N.C. State University Extension Specialist Dominic Reisig wants to find a way to keep growers with kudzu bug problems out of the “spray continuum.” So he and his colleagues from South Carolina and Georgia will use a $168,644 U.S. Department of Agriculture Southern Regional IPM grant to find out why kudzu bugs leave their home in kudzu patches to move to soybean fields.
During his 32-year career, Bryce Lane led students on many national field trips and competitions, as well as international excursions, where he introduced students to world horticulture practices. Creating a fund to support travel opportunities for horticulture students seemed a natural choice as his parting gift to the Department of Horticultural Science when he retired.
North Carolina is the nation’s No. 3 strawberry producer, but many of the state’s berries grow on small plots lacking the acreage to carry out sustainable growing practices like crop rotation. That, combined with constant concerns about soil pathogens and reliance on chemicals to rid plants of ubiquitous pests like spider mites, puts immense pressure on these farms’ long-term health.
Almanac Gardener, a weekly horticulture program of UNC-TV, began its 31st season on April 5. The weekly show features long-time host Mike Gray and N.C. Cooperative Extension horticulture agents sharing information and tips for home gardeners.
The annual opportunity to meet and greet farm animals is hosted by N.C. State’s College of Agriculture and Life Sciences and its departments of Animal Science, Prestage Poultry Science, and Food, Bioprocessing and Nutrition Sciences.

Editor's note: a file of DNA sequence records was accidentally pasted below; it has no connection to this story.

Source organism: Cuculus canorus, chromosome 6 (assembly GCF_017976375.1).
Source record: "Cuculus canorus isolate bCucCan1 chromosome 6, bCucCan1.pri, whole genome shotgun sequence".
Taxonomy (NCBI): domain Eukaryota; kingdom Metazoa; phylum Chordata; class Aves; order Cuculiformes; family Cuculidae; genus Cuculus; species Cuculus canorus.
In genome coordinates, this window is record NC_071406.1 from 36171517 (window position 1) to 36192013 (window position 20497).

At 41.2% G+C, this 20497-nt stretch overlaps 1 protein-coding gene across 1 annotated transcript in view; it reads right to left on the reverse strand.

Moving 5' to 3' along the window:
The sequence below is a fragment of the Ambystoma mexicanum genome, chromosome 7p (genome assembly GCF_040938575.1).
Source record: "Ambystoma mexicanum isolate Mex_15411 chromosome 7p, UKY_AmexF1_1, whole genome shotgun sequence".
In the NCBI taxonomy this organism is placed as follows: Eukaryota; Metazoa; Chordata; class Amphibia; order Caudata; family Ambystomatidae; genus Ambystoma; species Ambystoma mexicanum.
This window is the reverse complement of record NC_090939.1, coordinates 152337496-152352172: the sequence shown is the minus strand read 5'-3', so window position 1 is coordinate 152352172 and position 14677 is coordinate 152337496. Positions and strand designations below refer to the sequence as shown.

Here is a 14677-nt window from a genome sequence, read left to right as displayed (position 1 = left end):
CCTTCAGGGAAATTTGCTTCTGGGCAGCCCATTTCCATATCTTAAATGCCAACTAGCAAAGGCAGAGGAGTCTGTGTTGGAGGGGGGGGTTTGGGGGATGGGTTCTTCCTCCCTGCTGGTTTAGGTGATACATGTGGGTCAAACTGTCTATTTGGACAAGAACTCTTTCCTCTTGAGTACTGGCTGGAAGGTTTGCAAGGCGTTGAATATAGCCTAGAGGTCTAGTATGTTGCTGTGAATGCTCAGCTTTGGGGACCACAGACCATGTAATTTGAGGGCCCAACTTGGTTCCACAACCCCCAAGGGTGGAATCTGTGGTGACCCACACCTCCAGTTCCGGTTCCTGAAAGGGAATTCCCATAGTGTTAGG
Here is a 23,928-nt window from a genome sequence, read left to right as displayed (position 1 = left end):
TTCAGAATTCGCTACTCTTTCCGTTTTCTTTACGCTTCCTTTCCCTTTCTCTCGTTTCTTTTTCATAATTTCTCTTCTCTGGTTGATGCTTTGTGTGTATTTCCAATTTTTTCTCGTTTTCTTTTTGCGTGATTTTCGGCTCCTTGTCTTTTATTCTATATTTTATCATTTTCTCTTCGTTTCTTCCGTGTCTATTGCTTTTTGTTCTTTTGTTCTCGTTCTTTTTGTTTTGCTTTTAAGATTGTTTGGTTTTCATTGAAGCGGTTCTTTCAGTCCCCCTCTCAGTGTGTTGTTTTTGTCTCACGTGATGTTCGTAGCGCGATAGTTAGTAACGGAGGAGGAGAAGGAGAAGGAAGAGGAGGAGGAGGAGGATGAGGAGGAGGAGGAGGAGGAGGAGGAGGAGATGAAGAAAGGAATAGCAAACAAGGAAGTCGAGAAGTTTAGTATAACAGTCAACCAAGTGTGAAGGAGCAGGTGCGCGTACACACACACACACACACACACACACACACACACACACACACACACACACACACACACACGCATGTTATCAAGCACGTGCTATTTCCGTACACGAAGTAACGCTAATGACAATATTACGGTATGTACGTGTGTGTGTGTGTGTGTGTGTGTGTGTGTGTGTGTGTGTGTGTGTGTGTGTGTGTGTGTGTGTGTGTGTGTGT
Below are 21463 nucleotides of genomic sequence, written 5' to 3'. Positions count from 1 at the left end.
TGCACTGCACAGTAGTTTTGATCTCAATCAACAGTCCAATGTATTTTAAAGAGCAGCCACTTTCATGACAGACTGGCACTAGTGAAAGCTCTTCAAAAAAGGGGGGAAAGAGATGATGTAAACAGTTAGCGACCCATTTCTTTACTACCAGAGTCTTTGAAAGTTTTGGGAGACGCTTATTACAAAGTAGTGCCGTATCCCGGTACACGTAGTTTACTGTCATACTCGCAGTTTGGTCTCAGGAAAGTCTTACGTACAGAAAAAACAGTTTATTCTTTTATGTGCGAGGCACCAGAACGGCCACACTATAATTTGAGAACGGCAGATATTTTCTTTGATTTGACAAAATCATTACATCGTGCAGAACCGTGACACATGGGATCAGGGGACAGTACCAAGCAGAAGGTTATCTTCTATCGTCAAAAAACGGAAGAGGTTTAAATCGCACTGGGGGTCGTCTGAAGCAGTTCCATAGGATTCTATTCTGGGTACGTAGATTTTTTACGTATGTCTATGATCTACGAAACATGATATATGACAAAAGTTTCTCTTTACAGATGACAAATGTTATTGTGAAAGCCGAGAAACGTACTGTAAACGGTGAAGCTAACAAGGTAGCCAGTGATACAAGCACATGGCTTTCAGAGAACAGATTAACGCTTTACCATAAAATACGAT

Tickets are now on sale for the annual Farm to Fork Picnic, June 8, 4-7 p.m., at the Breeze Farm in Orange County. The picnic, which pairs some of the area’s best chefs with local farmers, has been called the “the best country’s best all you can eat feast” by Bon Appetit magazine.
A recent study has shown that consumption of blueberries, long considered a “super food,” may protect human brain performance and reduce the risk of contracting Parkinson’s disease. In the United States, it is estimated that one million people suffer from Parkinson’s, which is the 14th leading cause of death in the country, according to the National Parkinson Foundation.
Leaders representing 50 of the state’s commodity groups and agriculturally related organizations were in attendance March 11 at a meeting hosted by the College of Agriculture and Life Sciences. One of the main objectives for the meeting was to strengthen relationships and identify collaborative ways to meet the needs of the state, nation and world.
The gift from Dr. Joseph K. and Deborah Kapp Gordon of Raleigh to the university’s College of Agriculture and Life Sciences will support a number of initiatives to better prepare rural North Carolinians for acceptance to – and then the rigors of – N.C. State.
A number of North Carolina Cooperative Extension professionals authored articles that appear in the February 2014 issue of the Journal of Extension.